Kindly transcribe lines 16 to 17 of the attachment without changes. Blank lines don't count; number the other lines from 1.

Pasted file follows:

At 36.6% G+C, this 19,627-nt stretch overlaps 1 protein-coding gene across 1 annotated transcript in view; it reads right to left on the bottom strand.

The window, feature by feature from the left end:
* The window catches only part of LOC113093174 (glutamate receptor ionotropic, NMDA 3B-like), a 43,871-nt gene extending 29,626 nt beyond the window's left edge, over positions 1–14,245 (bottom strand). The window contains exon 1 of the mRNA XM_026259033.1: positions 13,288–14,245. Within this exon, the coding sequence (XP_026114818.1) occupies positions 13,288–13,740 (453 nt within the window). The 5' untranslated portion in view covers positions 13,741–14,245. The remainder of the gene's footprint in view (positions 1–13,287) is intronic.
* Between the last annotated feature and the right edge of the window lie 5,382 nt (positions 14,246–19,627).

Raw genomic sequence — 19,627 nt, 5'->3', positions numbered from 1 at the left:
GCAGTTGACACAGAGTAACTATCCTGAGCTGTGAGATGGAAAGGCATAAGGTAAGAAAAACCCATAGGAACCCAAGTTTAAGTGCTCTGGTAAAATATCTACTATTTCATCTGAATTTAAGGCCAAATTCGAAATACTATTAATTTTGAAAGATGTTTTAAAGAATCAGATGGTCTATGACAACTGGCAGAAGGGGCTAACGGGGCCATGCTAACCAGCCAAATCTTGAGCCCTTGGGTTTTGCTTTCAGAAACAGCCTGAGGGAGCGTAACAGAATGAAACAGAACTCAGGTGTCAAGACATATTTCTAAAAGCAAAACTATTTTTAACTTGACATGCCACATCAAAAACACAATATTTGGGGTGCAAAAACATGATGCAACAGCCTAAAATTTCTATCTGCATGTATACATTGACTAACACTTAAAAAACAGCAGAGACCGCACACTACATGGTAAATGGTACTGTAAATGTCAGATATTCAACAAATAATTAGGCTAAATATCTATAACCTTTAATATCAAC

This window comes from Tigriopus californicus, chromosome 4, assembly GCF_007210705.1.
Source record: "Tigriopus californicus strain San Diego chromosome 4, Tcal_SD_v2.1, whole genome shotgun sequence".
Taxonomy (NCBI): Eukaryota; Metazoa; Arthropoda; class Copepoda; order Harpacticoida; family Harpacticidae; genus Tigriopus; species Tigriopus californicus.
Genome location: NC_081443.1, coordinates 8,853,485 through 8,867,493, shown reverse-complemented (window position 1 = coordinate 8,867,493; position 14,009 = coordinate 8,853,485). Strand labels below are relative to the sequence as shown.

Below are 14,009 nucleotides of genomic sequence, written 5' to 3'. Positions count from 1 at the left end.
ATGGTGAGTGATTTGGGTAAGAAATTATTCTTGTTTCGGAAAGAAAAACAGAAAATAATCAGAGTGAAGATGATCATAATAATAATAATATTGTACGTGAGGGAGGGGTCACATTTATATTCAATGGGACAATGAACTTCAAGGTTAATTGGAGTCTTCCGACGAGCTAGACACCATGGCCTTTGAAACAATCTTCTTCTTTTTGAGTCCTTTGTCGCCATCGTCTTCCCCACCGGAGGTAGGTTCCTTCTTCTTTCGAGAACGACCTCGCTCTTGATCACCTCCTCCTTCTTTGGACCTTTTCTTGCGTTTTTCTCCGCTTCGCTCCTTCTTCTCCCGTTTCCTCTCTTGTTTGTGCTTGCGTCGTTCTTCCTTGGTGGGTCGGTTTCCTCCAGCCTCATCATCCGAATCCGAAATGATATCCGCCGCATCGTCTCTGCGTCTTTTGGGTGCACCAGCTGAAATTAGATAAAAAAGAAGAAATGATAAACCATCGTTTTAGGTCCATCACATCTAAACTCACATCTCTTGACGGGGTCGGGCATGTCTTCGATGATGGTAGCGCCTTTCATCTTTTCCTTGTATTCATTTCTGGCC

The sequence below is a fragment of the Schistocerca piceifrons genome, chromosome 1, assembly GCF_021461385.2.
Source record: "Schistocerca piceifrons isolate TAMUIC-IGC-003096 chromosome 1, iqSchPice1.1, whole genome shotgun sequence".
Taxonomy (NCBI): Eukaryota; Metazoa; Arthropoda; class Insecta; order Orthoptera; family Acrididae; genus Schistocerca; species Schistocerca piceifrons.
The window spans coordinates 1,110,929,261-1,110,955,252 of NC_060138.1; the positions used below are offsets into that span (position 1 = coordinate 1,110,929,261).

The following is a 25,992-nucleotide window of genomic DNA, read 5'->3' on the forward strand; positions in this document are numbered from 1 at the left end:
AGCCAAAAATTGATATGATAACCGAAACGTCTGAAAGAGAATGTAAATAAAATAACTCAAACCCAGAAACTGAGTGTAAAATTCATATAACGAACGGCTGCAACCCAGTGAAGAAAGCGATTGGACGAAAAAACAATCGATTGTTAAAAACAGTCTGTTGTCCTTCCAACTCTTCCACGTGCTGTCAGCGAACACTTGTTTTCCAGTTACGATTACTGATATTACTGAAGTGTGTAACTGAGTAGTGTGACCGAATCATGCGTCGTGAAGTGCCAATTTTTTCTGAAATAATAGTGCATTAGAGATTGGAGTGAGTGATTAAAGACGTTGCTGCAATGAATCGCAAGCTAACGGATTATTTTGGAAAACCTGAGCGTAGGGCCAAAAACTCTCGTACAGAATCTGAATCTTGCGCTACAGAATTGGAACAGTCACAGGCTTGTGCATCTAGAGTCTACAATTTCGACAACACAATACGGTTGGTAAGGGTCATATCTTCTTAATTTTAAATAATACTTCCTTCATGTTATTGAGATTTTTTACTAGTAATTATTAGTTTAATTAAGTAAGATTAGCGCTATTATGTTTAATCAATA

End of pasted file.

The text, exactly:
The window spans coordinates 1,110,929,261-1,110,955,252 of NC_060138.1; the positions used below are offsets into that span (position 1 = coordinate 1,110,929,261).

The following is a 25,992-nucleotide window of genomic DNA, read 5'->3' on the forward strand; positions in this document are numbered from 1 at the left end: